Don’t forget to bring your personality and human side to your cover letter. HR managers get a bad rap for being the no-fun, always-by-the-book employees. Use your cover letter to make a personal connection and share information not found on your resume. You should also establish an authentic link to your interest in the industry and your company’s activities.
Do I really NEED a cover letter?
You’ve probably met recruiters who didn’t read cover letters – maybe you were one yourself. You may be wondering why you should waste time carefully crafting this document if it’s only your resume that counts. This predicament can be made worse by the fact that online job applications sometimes list a cover letter as “optional.”
Before you give up on a cover letter, consider this: in an office full of hiring managers, what makes you stand out? If another recruiter had your same work history, how much different would their resume be? If the answer is “not much,” then it’s worth writing a cover letter. For hiring managers who read them, these documents give key insight into who meshes well with the company and whose approach to recruiting will yield the best results. A cover letter is a key opportunity to make a great first impression – don’t pass it up! Remember: getting hired is a game of increasing your chances and numbers.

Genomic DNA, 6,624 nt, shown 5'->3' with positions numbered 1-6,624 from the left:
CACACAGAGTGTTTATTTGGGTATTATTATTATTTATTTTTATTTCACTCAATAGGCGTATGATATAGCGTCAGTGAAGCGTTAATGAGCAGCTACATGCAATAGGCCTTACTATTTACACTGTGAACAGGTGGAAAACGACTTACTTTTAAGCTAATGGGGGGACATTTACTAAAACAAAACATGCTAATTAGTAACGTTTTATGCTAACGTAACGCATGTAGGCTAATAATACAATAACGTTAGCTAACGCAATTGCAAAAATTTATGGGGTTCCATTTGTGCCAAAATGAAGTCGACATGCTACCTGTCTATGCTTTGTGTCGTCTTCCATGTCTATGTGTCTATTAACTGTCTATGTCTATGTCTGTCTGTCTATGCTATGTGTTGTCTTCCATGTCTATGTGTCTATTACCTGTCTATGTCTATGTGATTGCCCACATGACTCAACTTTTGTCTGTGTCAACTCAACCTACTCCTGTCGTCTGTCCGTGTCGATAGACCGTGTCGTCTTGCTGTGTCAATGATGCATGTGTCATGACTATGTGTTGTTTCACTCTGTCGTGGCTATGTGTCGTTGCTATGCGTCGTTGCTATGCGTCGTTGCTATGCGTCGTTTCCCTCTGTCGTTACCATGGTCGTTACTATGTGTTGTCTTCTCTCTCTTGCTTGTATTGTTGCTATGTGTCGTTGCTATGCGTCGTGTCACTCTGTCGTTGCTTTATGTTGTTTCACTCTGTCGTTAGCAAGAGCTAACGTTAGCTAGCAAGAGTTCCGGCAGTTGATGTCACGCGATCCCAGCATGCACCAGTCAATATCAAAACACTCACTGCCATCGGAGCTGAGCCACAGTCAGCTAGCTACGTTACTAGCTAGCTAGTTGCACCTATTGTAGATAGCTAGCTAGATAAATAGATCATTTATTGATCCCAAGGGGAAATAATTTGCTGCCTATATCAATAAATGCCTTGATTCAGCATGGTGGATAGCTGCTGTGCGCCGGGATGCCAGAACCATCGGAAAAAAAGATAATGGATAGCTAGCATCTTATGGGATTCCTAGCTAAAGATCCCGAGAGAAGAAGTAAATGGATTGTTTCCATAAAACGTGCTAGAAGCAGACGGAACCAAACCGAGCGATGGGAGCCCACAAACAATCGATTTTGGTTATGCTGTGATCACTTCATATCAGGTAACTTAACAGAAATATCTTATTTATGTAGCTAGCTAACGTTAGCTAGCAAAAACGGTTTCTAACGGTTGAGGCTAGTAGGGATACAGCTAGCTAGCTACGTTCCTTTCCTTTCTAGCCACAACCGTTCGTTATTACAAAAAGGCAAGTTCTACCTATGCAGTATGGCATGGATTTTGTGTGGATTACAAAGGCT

Visual presentation is one of the first aspects a recruiter takes in when they look at a cover letter. Your document should be polished, professional and customized for the company’s tone and industry. You can get dozens of tips, including the most attractive fonts, in our guide to formatting a cover letter .
When written with care, a cover letter is all about setting yourself apart from other qualified candidates and maximizing your chances of landing the position. A resume is great for bullet point achievements, but it doesn’t give an HR team the chance to get to know you. What do you look for in a successful candidate? How do you evaluate someone in an interview? How well do you understand what makes a successful employee in this industry?
As a recruiter, you shape the company’s future. Your cover letter is the place to demonstrate a clear understanding of staffing needs, the future of the industry and the talent acquisition process. Your tone and word choice should convey confidence, a team spirit and a sense of purpose.
Customizing your cover letter for success
Any business that needs employees, needs at least one recruiter. That means HR staff works in every single industry that exists. While you don’t need to be an expert in the company’s exact operations, an understanding and interest in what the company actually does is key to proving you’d hire the right employees and make a great fit.